My mothing nights find more than moths. Beetles, bugs, flies, wasps, spiders, and crickets, even snakes and frogs, are frequent visitors to the porch light. The latest non-lepidopteran to make an appearance is the sword-bearing conehead (Neoconocephalus ensiger). It is a new addition to my insect checklist and is one of five species of Tettigoniidae (Katydids) that I’ve identified from here.
The sword-bearing conehead is a large insect with males growing 4.5 to 5.5 cm, and females 5.2 to 6.4 cm. The head is conical with the sides pinched-in and black below. The body’s lower surface is edged in black. The stridulatory vein, which is used to make the call song in males, is long and weakly swollen. The ovipositor is blade-like and nearly the length of the body hence the name “sword-bearing”. Two color forms, green and brown, exist.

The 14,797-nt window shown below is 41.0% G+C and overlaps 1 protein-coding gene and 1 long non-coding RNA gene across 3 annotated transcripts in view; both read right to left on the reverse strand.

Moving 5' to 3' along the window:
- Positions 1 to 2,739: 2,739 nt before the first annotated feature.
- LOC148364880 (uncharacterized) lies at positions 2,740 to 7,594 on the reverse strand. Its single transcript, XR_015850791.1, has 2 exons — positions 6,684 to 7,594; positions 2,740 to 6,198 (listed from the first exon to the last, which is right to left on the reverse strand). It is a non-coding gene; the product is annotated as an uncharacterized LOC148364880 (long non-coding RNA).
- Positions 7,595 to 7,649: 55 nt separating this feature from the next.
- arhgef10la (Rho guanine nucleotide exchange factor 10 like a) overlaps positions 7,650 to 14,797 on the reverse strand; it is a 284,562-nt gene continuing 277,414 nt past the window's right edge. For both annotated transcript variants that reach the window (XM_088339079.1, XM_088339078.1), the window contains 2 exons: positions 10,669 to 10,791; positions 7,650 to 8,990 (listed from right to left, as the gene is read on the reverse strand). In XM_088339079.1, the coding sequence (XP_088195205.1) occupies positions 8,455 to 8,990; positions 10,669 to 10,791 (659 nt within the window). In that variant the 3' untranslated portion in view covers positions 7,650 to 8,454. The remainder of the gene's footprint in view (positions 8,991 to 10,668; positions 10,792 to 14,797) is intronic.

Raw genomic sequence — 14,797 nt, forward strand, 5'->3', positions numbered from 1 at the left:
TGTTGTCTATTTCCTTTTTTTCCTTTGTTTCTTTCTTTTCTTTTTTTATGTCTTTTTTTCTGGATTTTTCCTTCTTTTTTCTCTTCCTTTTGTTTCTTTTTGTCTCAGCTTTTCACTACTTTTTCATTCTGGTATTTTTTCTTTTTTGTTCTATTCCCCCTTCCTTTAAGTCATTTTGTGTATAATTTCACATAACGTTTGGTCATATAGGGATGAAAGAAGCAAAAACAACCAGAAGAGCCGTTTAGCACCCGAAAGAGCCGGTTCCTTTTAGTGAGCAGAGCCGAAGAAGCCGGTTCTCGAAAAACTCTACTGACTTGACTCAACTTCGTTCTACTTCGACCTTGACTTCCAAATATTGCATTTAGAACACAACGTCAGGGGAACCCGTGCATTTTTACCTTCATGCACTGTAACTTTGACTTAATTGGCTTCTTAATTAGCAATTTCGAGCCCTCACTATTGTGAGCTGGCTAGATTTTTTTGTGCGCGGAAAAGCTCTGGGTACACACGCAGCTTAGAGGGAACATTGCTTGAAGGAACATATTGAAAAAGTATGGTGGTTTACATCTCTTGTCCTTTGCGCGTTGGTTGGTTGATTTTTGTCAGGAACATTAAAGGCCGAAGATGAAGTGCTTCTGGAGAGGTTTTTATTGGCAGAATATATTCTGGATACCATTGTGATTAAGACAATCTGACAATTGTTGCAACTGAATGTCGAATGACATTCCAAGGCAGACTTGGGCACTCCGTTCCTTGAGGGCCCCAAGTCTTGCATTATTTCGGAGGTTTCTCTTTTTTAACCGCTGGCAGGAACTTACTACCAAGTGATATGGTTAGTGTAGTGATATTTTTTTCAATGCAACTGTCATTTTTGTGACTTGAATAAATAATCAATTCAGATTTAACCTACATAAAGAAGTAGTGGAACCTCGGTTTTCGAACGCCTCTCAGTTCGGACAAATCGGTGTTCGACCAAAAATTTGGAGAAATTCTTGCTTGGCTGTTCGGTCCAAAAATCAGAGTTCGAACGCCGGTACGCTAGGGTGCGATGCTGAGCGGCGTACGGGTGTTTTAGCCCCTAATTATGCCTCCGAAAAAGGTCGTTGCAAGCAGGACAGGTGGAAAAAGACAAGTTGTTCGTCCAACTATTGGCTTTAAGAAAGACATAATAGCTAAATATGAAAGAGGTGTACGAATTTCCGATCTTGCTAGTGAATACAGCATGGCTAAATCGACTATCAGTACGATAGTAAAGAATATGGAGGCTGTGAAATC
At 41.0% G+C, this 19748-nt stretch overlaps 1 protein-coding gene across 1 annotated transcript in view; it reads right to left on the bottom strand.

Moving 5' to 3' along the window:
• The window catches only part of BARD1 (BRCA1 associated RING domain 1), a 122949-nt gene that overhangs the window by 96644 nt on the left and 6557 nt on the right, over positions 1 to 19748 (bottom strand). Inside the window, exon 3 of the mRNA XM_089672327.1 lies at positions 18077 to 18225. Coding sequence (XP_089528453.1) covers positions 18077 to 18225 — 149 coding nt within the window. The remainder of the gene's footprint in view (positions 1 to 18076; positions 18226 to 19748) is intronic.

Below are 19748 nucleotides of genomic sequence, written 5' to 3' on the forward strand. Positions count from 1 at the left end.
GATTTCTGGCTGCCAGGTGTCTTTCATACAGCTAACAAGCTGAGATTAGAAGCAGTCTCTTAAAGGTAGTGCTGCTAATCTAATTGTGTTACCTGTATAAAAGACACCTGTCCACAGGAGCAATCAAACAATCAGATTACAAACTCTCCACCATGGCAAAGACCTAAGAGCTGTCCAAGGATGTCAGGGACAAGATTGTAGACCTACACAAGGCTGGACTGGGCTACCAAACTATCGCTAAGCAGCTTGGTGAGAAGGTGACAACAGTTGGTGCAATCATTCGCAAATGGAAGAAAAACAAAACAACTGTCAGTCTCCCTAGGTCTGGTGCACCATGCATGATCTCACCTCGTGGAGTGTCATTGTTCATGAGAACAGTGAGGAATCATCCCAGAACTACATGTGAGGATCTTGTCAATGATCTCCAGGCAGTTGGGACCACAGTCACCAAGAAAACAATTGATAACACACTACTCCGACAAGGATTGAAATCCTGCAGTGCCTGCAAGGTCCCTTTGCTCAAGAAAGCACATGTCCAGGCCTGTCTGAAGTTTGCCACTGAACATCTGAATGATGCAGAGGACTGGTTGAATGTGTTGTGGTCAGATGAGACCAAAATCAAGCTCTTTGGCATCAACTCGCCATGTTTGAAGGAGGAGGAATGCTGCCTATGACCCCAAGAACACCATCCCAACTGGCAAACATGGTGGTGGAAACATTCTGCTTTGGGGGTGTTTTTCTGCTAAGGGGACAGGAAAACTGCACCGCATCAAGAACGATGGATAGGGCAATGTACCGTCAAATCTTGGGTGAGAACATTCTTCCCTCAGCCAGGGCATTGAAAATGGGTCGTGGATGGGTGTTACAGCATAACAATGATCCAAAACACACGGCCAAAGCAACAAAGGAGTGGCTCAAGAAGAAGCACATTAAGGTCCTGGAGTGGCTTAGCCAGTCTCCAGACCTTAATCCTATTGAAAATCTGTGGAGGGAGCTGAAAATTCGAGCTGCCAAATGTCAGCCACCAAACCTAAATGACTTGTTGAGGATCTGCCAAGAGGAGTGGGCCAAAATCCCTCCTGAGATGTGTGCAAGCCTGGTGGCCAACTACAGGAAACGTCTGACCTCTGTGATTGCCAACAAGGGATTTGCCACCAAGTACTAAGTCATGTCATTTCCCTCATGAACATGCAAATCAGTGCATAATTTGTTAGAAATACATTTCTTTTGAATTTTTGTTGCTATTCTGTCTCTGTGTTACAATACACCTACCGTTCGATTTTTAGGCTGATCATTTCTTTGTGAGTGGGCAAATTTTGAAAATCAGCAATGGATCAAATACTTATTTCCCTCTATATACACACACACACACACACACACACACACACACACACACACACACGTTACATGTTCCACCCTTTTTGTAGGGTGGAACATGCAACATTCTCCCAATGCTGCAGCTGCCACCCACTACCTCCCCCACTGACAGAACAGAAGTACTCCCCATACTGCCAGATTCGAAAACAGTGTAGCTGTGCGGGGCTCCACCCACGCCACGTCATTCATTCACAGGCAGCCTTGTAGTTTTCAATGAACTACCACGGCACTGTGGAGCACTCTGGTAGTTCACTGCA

The call song of the sword-bearing conehead is a series of rapid tsst-tsst-tsst sounds. At higher temperatures the call song is faster. Singing begins at dusk and may continue all night if temperatures are warm. Singing Insects of North America (SINA) and Songs of Insects have recordings of this species and others on their websites.
Sword-bearing conehead is common across much of the eastern and north-central US and ranges as far north as Manitoba, Ontario, Quebec, and New Brunswick in Canada. Habitat includes damp grassy areas, roadsides, and weedy areas where they feed on grasses and sedges including the flowers and developing seeds.
Range map of the sword-bearing conehead.